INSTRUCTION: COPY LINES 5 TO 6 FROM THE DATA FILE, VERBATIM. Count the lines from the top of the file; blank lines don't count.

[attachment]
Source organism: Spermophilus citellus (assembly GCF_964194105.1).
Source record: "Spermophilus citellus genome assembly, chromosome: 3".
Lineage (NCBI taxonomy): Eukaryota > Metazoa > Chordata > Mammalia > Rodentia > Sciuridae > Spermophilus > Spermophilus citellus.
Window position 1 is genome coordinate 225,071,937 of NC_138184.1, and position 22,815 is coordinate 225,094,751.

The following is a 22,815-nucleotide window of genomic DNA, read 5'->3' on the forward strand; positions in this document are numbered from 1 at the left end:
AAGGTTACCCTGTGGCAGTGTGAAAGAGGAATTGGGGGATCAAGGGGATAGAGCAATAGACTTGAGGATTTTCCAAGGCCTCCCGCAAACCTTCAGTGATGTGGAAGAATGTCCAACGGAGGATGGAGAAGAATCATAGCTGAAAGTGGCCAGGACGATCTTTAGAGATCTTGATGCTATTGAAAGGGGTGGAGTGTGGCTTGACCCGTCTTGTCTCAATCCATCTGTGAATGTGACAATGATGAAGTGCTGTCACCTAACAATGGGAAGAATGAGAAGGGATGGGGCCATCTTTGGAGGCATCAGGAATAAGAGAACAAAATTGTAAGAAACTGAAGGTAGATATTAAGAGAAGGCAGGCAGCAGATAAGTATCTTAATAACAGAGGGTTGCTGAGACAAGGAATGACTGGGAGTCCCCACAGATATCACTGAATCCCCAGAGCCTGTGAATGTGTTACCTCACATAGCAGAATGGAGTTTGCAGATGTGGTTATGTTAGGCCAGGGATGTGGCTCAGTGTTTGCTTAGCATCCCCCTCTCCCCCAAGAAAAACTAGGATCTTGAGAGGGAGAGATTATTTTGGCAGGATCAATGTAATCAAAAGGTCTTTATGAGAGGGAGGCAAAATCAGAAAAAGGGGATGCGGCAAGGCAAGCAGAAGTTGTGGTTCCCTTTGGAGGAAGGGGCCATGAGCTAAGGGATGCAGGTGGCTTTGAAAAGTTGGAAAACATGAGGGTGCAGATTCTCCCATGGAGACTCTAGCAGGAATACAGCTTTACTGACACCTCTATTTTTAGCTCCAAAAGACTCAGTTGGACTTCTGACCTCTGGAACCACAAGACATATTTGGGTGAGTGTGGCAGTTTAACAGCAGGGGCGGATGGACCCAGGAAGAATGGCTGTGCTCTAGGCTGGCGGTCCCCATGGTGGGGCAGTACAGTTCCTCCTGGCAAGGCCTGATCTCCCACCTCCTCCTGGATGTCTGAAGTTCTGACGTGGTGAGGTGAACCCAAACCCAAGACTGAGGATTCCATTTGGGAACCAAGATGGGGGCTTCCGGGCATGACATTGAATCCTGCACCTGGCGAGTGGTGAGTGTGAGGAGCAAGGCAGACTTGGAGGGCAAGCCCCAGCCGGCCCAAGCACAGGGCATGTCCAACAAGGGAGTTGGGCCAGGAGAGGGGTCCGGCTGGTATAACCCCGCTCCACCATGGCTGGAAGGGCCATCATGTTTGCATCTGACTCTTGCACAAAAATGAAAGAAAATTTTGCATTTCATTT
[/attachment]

The following is a 22,815-nucleotide window of genomic DNA, read 5'->3' on the forward strand; positions in this document are numbered from 1 at the left end:
AAGGTTACCCTGTGGCAGTGTGAAAGAGGAATTGGGGGATCAAGGGGATAGAGCAATAGACTTGAGGATTTTCCAAGGCCTCCCGCAAACCTTCAGTGATGTGGAAGAATGTCCAACGGAGGATGGAGAAGAATCATAGCTGAAAGTGGCCAGGACGATCTTTAGAGATCTTGATGCTATTGAAAGGGGTGGAGTGTGGCTTGACCCGTCTTGTCTCAATCCATCTGTGAATGTGACAATGATGAAGTGCTGTCACCTAACAATGGGAAGAATGAGAAGGGATGGGGCCATCTTTGGAGGCATCAGGAATAAGAGAACAAAATTGTAAGAAACTGAAGGTAGATATTAAGAGAAGGCAGGCAGCAGATAAGTATCTTAATAACAGAGGGTTGCTGAGACAAGGAATGACTGGGAGTCCCCACAGATATCACTGAATCCCCAGAGCCTGTGAATGTGTTACCTCACATAGCAGAATGGAGTTTGCAGATGTGGTTATGTTAGGCCAGGGATGTGGCTCAGTGTTTGCTTAGCATCCCCCTCTCCCCCAAGAAAAACTAGGATCTTGAGAGGGAGAGATTATTTTGGCAGGATCAATGTAATCAAAAGGTCTTTATGAGAGGGAGGCAAAATCAGAAAAAGGGGATGCGGCAAGGCAAGCAGAAGTTGTGGTTCCCTTTGGAGGAAGGGGCCATGAGCTAAGGGATGCAGGTGGCTTTGAAAAGTTGGAAAACATGAGGGTGCAGATTCTCCCATGGAGACTCTAGCAGGAATACAGCTTTACTGACACCTCTATTTTTAGCTCCAAAAGACTCAGTTGGACTTCTGACCTCTGGAACCACAAGACATATTTGGGTGAGTGTGGCAGTTTAACAGCAGGGGCGGATGGACCCAGGAAGAATGGCTGTGCTCTAGGCTGGCGGTCCCCATGGTGGGGCAGTACAGTTCCTCCTGGCAAGGCCTGATCTCCCACCTCCTCCTGGATGTCTGAAGTTCTGACGTGGTGAGGTGAACCCAAACCCAAGACTGAGGATTCCATTTGGGAACCAAGATGGGGGCTTCCGGGCATGACATTGAATCCTGCACCTGGCGAGTGGTGAGTGTGAGGAGCAAGGCAGACTTGGAGGGCAAGCCCCAGCCGGCCCAAGCACAGGGCATGTCCAACAAGGGAGTTGGGCCAGGAGAGGGGTCCGGCTGGTATAACCCCGCTCCACCATGGCTGGAAGGGCCATCATGTTTGCATCTGACTCTTGCACAAAAATGAAAGAAAATTTTGCATTTCATTT